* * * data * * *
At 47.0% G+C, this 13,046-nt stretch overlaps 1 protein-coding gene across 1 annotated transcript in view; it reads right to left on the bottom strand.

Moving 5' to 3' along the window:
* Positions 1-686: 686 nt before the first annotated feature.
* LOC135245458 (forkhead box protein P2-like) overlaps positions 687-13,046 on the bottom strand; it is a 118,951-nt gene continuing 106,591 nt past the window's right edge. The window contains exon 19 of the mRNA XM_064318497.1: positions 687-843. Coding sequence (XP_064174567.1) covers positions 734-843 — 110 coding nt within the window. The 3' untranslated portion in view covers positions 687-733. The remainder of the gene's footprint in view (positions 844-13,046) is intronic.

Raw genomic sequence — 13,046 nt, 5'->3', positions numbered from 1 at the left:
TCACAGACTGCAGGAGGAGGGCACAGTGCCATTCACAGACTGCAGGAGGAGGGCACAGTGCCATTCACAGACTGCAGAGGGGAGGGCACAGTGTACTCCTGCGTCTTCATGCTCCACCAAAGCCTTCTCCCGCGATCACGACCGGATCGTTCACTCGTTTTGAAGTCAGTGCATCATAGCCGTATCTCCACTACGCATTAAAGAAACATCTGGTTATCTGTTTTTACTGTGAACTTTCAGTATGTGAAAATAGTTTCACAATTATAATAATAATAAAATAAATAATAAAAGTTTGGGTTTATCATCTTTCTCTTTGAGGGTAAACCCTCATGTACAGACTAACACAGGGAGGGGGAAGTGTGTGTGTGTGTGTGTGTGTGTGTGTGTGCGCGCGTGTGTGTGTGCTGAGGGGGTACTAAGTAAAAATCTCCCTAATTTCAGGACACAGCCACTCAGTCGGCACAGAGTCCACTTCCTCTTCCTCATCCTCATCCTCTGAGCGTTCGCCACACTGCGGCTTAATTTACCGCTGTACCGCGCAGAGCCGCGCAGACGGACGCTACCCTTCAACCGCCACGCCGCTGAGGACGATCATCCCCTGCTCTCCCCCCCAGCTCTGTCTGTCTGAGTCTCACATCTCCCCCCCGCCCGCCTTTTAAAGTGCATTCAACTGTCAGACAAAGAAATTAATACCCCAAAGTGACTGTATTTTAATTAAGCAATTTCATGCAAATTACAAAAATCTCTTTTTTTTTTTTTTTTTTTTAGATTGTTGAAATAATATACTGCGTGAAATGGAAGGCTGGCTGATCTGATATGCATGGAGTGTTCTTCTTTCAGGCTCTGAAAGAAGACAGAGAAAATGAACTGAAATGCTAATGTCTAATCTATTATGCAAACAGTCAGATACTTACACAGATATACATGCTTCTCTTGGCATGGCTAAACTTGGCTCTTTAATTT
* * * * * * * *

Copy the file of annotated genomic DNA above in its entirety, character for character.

At 47.0% G+C, this 13,046-nt stretch overlaps 1 protein-coding gene across 1 annotated transcript in view; it reads right to left on the bottom strand.

Moving 5' to 3' along the window:
* Positions 1-686: 686 nt before the first annotated feature.
* LOC135245458 (forkhead box protein P2-like) overlaps positions 687-13,046 on the bottom strand; it is a 118,951-nt gene continuing 106,591 nt past the window's right edge. The window contains exon 19 of the mRNA XM_064318497.1: positions 687-843. Coding sequence (XP_064174567.1) covers positions 734-843 — 110 coding nt within the window. The 3' untranslated portion in view covers positions 687-733. The remainder of the gene's footprint in view (positions 844-13,046) is intronic.

Raw genomic sequence — 13,046 nt, 5'->3', positions numbered from 1 at the left:
TCACAGACTGCAGGAGGAGGGCACAGTGCCATTCACAGACTGCAGGAGGAGGGCACAGTGCCATTCACAGACTGCAGAGGGGAGGGCACAGTGTACTCCTGCGTCTTCATGCTCCACCAAAGCCTTCTCCCGCGATCACGACCGGATCGTTCACTCGTTTTGAAGTCAGTGCATCATAGCCGTATCTCCACTACGCATTAAAGAAACATCTGGTTATCTGTTTTTACTGTGAACTTTCAGTATGTGAAAATAGTTTCACAATTATAATAATAATAAAATAAATAATAAAAGTTTGGGTTTATCATCTTTCTCTTTGAGGGTAAACCCTCATGTACAGACTAACACAGGGAGGGGGAAGTGTGTGTGTGTGTGTGTGTGTGTGTGTGTGCGCGCGTGTGTGTGTGCTGAGGGGGTACTAAGTAAAAATCTCCCTAATTTCAGGACACAGCCACTCAGTCGGCACAGAGTCCACTTCCTCTTCCTCATCCTCATCCTCTGAGCGTTCGCCACACTGCGGCTTAATTTACCGCTGTACCGCGCAGAGCCGCGCAGACGGACGCTACCCTTCAACCGCCACGCCGCTGAGGACGATCATCCCCTGCTCTCCCCCCCAGCTCTGTCTGTCTGAGTCTCACATCTCCCCCCCGCCCGCCTTTTAAAGTGCATTCAACTGTCAGACAAAGAAATTAATACCCCAAAGTGACTGTATTTTAATTAAGCAATTTCATGCAAATTACAAAAATCTCTTTTTTTTTTTTTTTTTTTTAGATTGTTGAAATAATATACTGCGTGAAATGGAAGGCTGGCTGATCTGATATGCATGGAGTGTTCTTCTTTCAGGCTCTGAAAGAAGACAGAGAAAATGAACTGAAATGCTAATGTCTAATCTATTATGCAAACAGTCAGATACTTACACAGATATACATGCTTCTCTTGGCATGGCTAAACTTGGCTCTTTAATTT